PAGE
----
[The above is an abbreviated, postproduction text of the program released for broadcast the week of December 26—January 1 in the radio series, The Bible Speaks to You." Heard internationally over more than 1,000 stations, the weekly programs are prepared and produced by the Christian Science Committee on Publication, 107 Falmouth Street, Boston, Massachusetts, U. S. A. 02115.]

RADIO PROGRAM NO. 404 - What Determines What You Read and See?

[The speaker is Jack Krieger. The questioner is Robert McKinnon.]

Questioner: There are many things that determine the books we read and the films we see. Often those that are the most heavily promoted and advertised are not the ones that should be. The best seller isn't necessarily the "best" book. It's hard at times not to be taken in. On the other hand, people don't want to be told what books to read or not to read or what films to see and not see, and I don't think they should be. How do you feel about it?Speaker: I agree. Everyone wants to think for himself. It's right to be in control of our own thinking and to make our own decisions. But if we're really responsible, we'll see the need to be more selective, to examine our motives, to support things that are worthwhile, values that are constructive.Questioner: But in this highly permissive age, I'm wondering what guidelines one can turn to. Individual conscience, perhaps, or the opinions of respected friends and critics?Speaker: If we really want to be more selective, to determine what we read or see rather than have it determined for us, if we want to be in control rather than to be controlled, I think we need a more dependable guideline than our own conscience or that of others'. Conscience alone isn't enough, because it's subject to rationalization. As startling as it may sound, there are wonderful guidelines in the Bible that have helped many contemporary, active people become more selective. Christ Jesus, for example, declared (John 7:24), "Judge not according to the appearance, but judge righteous judgment."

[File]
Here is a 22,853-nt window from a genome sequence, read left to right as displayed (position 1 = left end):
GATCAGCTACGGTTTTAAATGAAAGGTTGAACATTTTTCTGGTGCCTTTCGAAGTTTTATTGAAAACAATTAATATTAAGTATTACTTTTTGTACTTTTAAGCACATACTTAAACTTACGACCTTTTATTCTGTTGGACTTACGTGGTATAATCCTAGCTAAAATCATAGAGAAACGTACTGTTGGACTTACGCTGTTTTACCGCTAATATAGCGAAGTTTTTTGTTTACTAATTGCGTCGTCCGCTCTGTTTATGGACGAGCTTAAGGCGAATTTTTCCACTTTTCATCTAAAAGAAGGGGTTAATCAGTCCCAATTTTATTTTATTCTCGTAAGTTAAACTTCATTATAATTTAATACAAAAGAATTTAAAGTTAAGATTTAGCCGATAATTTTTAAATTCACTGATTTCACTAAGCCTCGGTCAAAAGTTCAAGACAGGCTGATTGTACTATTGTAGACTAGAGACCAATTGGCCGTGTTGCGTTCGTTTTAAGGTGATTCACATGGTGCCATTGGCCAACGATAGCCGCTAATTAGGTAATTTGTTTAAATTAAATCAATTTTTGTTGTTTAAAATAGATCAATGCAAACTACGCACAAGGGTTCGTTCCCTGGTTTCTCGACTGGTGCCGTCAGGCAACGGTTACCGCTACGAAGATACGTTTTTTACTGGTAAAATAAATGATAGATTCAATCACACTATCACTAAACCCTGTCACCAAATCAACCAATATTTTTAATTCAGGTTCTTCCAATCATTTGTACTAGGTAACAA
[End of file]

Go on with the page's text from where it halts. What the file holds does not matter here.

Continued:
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Words of Current Interest
January 3, 1970
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